History of US Pharmaceutical Lawsuits
July 6, 2020 | Pharmaceutical Litigation
Pharmaceutical lawsuits have resulted in many million- and even billion-dollar settlements throughout US legal history. Filing a lawsuit isn’t a get-rich-quick scheme; for one thing, the process is rarely quick. In some cases, filing a lawsuit may be the only way to hold manufacturers accountable for the harmful effects of their medications and to obtain the financial resources to care for conditions that have been caused by their negligence.
Many times, lawsuits are filed when manufacturers fail to warn doctors and patients about the long-term or dangerous side effects of a drug or medical device. When manufacturers withhold this information, doctors cannot communicate with their patients about the benefits and risks of the product. As a result, patients will be prescribed the product and could eventually experience serious health problems.
Here is some of the history of why pharmaceutical lawsuits occur and recent cases of pharmaceutical negligence.
Direct-to-Consumer Drug Advertising in the US
The US is one of the few countries that allows direct-to-consumer pharmaceutical advertising (DTCPA) for pharmaceutical drugs. Direct-to-consumer advertising for medications began in the early twentieth century, when there were only a few types of drugs on the market.
In 1905, the Council on Pharmacy and Chemistry, appointed by the American Medical Association, discouraged DTCPA by labeling drugs marketed to the general public as “non-ethical,” supporting only those that were marketed directly to medical professionals. However, DTCPA was never made illegal.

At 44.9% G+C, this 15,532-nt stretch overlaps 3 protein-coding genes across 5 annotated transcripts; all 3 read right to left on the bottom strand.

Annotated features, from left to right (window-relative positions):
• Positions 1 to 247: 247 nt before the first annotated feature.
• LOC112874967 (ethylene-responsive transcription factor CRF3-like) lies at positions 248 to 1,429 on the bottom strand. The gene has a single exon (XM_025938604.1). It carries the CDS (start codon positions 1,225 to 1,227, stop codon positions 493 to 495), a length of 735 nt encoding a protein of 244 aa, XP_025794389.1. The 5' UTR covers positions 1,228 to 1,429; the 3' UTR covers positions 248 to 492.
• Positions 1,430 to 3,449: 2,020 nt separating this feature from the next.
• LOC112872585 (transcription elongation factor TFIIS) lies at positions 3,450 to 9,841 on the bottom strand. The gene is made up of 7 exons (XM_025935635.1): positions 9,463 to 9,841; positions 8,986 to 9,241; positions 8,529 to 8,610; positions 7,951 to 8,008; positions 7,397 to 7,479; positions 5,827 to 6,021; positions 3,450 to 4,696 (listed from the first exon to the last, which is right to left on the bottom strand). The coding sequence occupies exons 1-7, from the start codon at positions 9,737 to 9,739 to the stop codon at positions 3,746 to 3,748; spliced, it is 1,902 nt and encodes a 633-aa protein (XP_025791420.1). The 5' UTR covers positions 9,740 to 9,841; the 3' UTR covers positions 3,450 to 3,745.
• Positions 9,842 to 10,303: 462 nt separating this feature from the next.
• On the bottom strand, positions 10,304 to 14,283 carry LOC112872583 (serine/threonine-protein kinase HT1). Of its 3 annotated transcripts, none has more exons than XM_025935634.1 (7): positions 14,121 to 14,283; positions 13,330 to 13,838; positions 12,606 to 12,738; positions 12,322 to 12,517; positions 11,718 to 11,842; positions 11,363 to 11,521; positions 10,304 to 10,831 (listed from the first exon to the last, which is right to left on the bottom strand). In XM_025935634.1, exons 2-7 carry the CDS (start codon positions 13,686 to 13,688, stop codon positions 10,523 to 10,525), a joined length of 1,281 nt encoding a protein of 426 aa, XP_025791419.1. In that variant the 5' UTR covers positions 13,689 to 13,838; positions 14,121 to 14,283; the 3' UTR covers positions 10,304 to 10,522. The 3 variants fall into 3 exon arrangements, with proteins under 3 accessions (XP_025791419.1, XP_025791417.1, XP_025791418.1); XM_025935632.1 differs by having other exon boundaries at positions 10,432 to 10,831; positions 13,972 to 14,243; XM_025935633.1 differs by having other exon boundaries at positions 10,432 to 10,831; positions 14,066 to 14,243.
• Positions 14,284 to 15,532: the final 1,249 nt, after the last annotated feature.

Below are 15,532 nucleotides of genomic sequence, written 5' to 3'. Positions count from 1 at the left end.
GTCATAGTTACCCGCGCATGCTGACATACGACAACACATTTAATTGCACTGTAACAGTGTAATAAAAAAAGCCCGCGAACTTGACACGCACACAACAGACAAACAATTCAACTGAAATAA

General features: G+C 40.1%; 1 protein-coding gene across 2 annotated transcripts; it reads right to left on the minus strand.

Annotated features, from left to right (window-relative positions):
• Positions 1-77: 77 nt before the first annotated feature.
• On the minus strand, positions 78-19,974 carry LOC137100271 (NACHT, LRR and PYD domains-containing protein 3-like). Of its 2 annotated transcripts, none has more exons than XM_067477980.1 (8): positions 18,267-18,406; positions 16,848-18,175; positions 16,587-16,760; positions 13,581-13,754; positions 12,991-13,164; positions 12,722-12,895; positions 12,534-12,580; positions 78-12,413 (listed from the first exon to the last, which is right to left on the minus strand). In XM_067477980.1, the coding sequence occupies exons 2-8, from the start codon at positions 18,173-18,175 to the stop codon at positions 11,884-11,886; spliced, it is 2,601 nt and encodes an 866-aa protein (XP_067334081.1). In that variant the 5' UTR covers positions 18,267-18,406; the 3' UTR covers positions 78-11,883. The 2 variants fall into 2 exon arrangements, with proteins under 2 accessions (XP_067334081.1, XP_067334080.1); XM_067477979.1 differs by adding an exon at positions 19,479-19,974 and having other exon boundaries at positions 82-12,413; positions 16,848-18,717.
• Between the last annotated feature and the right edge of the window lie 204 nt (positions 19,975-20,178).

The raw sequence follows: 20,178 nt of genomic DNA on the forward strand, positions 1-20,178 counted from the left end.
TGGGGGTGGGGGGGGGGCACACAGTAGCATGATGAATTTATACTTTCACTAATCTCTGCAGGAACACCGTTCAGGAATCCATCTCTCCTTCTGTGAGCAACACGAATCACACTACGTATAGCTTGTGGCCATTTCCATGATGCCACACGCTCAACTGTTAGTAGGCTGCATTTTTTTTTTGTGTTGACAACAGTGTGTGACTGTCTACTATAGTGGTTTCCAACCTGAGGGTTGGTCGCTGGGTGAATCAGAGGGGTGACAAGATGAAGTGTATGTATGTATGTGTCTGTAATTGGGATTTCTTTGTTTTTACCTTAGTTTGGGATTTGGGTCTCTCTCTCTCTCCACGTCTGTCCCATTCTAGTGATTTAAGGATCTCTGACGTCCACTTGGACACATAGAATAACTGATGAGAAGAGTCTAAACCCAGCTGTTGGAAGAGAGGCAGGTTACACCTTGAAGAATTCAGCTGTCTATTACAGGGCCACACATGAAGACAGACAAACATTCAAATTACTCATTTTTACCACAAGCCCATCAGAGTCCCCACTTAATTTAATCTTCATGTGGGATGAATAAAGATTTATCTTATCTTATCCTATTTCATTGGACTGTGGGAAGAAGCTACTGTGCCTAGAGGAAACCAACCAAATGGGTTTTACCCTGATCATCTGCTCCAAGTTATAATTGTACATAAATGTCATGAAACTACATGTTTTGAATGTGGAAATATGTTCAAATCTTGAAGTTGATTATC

In 1906, the passing of the Pure Food and Drug Act created federal standards for educating patients on the effects of drugs, disclosing ingredients and including proper labeling, and not misrepresenting the drug’s effects. Then, additional regulations in 1938 and 1951 placed medications under additional federal restrictions in order to regulate their advertising, distribution, and use to protect consumers.
Although most manufacturer advertisements were initially aimed at physicians, direct-to-consumer advertisements have increased dramatically. Today, these advertisements add up to about 40 percent of the amount pharmaceutical companies spend on promotions. And although federal guidelines are designed to keep drugs safe for consumers, they aren’t always enough to stop harmful drugs from getting through to the public.
Due to the increased use of mass media to advertise prescription drugs that treat diabetes, cholesterol, erectile dysfunction, depression, pain, and a host of other conditions, consumers often engage in self-diagnosis. This leads to many consumers purchasing prescription drugs that they don’t need.
Fortunately, the US healthcare system has made even more important reforms over the last three decades to secure patients’ rights to information about treatment options and purchasing decisions.
The combination of direct-to-consumer pharmaceutical advertising and the high volume of medications used in the US every year leaves manufacturers and pharmaceuticals susceptible to lawsuits when drugs are misrepresented or their harmful effects are not fully disclosed, perhaps more so than in any other country.
Largest Recent Pharmaceutical Lawsuits
In the nearly three decades from 1991 to 2017, pharmaceutical manufacturers settled 412 cases with federal and state governments, paying a total of $38.6 billion for everything from false advertising to withholding knowledge of proven side effects.
Two of the largest pharmaceutical settlements in the US involved the companies GlaxoSmithKline and Takeda Pharmaceuticals.
GlaxoSmithKline: $3 billion
In 2012, GlaxoSmithKline (GSK) settled the biggest healthcare lawsuit in the US with a $3 billion payment.